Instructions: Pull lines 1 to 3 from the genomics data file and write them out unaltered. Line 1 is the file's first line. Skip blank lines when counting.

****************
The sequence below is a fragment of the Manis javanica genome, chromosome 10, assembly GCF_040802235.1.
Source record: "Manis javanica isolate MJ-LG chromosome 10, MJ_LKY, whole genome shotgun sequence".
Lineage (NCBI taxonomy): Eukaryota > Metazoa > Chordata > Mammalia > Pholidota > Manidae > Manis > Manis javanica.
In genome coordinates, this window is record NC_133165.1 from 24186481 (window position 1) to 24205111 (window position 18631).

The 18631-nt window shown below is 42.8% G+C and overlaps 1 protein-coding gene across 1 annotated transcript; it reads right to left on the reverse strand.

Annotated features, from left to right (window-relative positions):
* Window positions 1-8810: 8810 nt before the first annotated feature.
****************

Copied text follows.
The sequence below is a fragment of the Manis javanica genome, chromosome 10, assembly GCF_040802235.1.
Source record: "Manis javanica isolate MJ-LG chromosome 10, MJ_LKY, whole genome shotgun sequence".
Lineage (NCBI taxonomy): Eukaryota > Metazoa > Chordata > Mammalia > Pholidota > Manidae > Manis > Manis javanica.